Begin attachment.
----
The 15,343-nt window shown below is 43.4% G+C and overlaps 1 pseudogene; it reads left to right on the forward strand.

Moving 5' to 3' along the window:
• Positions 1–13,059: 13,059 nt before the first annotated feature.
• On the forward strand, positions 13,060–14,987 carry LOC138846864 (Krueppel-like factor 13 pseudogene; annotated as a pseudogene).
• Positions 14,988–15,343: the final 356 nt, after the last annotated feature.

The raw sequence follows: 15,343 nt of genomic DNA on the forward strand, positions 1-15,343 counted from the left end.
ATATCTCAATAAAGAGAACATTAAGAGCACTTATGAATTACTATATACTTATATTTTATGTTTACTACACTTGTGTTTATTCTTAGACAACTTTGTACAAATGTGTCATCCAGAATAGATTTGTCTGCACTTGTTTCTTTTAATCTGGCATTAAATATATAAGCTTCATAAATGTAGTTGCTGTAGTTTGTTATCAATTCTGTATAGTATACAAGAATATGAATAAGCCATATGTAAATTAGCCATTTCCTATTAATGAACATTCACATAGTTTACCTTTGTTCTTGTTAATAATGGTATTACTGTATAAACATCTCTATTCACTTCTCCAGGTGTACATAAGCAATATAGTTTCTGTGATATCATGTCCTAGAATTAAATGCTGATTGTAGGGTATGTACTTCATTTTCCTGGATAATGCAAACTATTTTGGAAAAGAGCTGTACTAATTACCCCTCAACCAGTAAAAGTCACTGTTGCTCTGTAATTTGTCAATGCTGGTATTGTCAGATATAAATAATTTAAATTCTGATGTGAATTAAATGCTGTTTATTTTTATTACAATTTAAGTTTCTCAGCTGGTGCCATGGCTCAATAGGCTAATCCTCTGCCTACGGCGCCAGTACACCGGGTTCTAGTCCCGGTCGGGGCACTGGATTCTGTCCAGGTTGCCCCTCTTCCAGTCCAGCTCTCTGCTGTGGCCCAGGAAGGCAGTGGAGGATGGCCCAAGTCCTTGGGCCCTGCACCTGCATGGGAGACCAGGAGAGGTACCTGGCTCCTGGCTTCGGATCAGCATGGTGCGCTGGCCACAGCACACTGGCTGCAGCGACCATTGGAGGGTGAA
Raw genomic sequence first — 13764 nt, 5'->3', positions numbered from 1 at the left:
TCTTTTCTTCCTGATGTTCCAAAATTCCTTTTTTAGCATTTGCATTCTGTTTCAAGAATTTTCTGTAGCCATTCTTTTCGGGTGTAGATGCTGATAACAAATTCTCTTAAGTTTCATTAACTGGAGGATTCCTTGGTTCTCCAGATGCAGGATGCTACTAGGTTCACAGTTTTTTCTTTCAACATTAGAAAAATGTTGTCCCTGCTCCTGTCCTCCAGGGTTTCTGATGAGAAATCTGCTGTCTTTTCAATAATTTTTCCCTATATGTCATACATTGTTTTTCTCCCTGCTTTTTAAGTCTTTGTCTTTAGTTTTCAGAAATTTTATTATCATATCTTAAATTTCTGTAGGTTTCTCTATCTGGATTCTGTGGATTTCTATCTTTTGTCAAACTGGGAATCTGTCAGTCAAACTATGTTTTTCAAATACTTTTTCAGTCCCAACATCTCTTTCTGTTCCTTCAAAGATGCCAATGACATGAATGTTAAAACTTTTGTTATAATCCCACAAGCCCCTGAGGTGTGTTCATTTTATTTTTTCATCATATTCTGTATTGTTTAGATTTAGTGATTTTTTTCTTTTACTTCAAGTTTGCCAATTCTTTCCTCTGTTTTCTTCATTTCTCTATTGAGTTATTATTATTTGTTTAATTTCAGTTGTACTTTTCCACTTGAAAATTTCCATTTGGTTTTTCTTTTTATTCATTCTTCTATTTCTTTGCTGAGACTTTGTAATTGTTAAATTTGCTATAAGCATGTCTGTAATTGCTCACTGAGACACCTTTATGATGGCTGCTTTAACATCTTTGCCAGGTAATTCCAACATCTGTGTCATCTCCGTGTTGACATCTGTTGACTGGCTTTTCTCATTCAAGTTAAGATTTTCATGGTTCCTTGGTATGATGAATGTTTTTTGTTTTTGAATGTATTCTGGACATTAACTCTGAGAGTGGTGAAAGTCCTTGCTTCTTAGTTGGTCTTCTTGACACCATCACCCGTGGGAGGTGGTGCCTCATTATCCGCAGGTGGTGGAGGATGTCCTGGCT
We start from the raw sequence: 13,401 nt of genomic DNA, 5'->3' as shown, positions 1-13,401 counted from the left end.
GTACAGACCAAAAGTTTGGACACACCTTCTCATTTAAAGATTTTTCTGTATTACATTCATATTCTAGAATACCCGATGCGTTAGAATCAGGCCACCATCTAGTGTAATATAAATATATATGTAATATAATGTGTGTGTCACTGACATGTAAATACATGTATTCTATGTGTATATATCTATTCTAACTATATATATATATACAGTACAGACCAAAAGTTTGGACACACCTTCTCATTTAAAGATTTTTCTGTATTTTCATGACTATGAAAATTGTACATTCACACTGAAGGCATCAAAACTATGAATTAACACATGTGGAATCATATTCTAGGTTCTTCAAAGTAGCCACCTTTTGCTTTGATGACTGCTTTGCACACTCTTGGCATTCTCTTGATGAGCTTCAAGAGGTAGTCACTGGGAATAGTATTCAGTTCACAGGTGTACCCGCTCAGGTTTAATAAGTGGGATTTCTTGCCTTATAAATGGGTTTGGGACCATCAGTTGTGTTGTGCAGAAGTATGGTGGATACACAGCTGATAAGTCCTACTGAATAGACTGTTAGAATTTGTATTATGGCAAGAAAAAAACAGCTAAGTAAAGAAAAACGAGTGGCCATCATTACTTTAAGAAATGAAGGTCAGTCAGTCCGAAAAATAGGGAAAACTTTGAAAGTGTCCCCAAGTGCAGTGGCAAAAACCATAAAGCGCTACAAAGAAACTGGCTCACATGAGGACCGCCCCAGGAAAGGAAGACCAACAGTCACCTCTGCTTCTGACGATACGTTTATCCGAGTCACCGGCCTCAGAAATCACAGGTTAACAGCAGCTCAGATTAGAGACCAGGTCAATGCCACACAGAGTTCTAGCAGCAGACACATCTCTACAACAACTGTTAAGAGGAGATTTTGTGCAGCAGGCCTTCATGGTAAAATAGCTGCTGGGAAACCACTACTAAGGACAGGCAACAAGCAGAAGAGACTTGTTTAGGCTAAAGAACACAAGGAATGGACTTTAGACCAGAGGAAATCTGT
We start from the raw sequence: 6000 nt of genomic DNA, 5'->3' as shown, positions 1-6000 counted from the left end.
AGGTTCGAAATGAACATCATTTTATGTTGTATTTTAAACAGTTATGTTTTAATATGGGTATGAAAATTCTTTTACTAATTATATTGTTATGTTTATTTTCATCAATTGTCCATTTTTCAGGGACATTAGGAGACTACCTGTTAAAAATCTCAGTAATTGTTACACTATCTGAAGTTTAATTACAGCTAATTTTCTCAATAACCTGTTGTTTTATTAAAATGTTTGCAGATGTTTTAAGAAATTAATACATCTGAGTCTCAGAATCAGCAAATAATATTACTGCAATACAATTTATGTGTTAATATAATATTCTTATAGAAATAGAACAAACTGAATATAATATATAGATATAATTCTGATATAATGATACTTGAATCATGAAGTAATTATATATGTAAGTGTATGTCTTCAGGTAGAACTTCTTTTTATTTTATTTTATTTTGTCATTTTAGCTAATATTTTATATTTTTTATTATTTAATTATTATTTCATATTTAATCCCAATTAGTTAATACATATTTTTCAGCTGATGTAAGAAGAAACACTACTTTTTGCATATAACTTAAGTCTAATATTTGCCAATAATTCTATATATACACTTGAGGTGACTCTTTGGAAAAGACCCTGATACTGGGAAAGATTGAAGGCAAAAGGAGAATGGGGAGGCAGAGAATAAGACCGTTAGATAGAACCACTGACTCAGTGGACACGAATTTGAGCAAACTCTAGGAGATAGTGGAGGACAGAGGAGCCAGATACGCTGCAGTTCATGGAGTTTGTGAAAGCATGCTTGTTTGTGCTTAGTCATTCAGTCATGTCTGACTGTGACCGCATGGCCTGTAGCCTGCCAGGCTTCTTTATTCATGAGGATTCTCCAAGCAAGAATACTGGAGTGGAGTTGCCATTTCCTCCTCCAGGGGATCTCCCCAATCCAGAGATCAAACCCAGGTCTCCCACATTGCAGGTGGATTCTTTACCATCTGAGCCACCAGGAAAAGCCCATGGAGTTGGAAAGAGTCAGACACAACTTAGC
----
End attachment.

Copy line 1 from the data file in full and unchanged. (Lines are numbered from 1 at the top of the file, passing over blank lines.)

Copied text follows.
The 15,343-nt window shown below is 43.4% G+C and overlaps 1 pseudogene; it reads left to right on the forward strand.